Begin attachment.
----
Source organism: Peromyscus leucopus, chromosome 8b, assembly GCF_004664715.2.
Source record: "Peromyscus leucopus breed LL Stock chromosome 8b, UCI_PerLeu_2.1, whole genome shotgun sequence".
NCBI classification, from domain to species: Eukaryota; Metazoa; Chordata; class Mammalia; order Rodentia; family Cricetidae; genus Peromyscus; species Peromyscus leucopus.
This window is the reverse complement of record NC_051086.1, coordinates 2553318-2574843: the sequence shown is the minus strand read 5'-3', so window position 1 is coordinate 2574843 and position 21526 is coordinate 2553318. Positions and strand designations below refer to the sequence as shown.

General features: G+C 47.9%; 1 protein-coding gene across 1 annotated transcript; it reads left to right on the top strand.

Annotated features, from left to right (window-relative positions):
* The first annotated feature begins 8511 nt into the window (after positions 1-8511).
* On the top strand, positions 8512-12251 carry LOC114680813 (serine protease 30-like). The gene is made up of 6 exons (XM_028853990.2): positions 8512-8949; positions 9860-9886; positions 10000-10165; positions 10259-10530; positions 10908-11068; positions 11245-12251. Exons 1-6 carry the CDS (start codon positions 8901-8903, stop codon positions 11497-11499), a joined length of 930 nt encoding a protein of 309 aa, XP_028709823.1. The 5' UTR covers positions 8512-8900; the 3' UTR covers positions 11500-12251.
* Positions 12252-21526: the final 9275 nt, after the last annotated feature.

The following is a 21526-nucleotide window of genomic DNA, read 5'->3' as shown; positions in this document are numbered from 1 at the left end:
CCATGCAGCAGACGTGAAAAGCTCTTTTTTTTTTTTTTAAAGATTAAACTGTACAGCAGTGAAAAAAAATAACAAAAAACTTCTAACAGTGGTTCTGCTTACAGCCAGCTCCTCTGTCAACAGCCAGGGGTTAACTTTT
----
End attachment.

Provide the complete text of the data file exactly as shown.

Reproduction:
Source organism: Peromyscus leucopus, chromosome 8b, assembly GCF_004664715.2.
Source record: "Peromyscus leucopus breed LL Stock chromosome 8b, UCI_PerLeu_2.1, whole genome shotgun sequence".
NCBI classification, from domain to species: Eukaryota; Metazoa; Chordata; class Mammalia; order Rodentia; family Cricetidae; genus Peromyscus; species Peromyscus leucopus.
This window is the reverse complement of record NC_051086.1, coordinates 2553318-2574843: the sequence shown is the minus strand read 5'-3', so window position 1 is coordinate 2574843 and position 21526 is coordinate 2553318. Positions and strand designations below refer to the sequence as shown.

General features: G+C 47.9%; 1 protein-coding gene across 1 annotated transcript; it reads left to right on the top strand.

Annotated features, from left to right (window-relative positions):
* The first annotated feature begins 8511 nt into the window (after positions 1-8511).
* On the top strand, positions 8512-12251 carry LOC114680813 (serine protease 30-like). The gene is made up of 6 exons (XM_028853990.2): positions 8512-8949; positions 9860-9886; positions 10000-10165; positions 10259-10530; positions 10908-11068; positions 11245-12251. Exons 1-6 carry the CDS (start codon positions 8901-8903, stop codon positions 11497-11499), a joined length of 930 nt encoding a protein of 309 aa, XP_028709823.1. The 5' UTR covers positions 8512-8900; the 3' UTR covers positions 11500-12251.
* Positions 12252-21526: the final 9275 nt, after the last annotated feature.

The following is a 21526-nucleotide window of genomic DNA, read 5'->3' as shown; positions in this document are numbered from 1 at the left end:
CCATGCAGCAGACGTGAAAAGCTCTTTTTTTTTTTTTTAAAGATTAAACTGTACAGCAGTGAAAAAAAATAACAAAAAACTTCTAACAGTGGTTCTGCTTACAGCCAGCTCCTCTGTCAACAGCCAGGGGTTAACTTTT